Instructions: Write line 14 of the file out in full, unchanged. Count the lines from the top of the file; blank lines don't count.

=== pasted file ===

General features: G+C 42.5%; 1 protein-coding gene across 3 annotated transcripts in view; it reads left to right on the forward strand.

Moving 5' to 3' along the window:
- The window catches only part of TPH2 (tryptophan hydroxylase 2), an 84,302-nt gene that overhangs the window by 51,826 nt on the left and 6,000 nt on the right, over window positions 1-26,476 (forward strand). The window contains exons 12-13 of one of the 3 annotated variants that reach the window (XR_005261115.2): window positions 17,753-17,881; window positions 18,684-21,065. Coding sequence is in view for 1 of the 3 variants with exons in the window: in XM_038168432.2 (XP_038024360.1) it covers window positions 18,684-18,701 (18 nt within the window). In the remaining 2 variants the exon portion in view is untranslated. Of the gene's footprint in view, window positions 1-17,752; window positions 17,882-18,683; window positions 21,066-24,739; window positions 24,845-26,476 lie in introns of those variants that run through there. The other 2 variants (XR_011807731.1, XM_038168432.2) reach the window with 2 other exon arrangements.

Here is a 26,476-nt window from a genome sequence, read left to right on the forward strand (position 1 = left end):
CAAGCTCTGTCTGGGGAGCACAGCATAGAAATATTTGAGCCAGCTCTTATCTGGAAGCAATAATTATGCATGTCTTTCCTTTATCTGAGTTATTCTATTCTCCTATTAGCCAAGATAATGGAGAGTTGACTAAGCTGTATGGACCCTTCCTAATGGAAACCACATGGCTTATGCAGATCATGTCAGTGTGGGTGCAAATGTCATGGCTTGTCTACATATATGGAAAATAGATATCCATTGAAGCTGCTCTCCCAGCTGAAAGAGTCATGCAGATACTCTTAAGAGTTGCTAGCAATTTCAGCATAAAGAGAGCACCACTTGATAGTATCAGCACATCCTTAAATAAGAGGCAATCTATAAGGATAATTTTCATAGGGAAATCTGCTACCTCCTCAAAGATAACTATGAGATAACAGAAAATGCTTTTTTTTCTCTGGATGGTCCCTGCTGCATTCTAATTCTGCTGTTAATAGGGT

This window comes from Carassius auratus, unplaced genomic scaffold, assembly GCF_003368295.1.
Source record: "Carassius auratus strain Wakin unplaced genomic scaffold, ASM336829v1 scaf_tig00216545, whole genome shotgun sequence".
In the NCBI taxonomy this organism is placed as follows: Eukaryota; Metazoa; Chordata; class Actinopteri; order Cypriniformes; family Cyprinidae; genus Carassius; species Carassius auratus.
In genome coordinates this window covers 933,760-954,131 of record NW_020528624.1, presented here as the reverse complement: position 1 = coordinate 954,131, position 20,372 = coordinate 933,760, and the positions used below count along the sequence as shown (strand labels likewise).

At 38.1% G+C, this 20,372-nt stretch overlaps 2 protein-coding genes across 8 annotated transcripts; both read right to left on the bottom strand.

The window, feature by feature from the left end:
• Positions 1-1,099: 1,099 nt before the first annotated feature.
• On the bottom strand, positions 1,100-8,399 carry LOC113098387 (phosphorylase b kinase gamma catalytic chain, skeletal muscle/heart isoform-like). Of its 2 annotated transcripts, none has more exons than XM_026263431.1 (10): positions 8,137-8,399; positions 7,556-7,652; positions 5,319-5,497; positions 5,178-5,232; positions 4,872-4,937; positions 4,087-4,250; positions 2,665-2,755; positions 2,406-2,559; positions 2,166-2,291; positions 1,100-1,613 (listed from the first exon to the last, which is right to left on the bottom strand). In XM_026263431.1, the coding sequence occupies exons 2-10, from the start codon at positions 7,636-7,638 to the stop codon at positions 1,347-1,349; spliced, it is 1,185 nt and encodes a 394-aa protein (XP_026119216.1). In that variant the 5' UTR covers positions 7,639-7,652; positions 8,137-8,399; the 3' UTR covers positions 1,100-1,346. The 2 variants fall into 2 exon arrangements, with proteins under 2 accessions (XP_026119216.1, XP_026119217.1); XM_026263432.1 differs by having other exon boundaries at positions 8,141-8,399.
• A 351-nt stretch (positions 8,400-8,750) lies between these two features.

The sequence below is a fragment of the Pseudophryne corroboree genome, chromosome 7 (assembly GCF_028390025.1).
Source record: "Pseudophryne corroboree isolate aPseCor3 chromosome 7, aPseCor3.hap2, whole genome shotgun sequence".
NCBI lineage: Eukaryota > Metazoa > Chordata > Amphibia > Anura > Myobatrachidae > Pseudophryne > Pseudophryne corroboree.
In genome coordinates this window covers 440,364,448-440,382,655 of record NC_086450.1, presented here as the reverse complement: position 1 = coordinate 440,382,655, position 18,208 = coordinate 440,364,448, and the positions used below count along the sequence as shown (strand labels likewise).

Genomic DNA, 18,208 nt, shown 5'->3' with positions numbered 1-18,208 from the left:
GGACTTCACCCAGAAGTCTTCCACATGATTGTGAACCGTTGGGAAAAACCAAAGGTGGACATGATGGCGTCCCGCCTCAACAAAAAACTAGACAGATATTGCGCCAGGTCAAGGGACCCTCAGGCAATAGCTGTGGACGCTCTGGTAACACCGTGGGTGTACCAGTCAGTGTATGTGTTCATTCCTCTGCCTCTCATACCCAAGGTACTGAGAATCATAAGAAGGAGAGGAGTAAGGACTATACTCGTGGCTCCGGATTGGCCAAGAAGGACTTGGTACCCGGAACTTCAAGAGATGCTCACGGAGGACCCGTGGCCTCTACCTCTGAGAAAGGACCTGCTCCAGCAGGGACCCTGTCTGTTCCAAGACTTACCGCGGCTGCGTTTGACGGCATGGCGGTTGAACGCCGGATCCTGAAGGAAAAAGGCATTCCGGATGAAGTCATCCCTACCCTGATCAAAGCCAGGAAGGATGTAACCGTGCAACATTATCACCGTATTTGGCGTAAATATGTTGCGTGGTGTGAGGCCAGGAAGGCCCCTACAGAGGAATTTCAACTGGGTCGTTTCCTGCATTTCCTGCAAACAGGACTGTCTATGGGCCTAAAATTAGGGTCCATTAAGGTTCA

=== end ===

• A 351-nt stretch (positions 8,400-8,750) lies between these two features.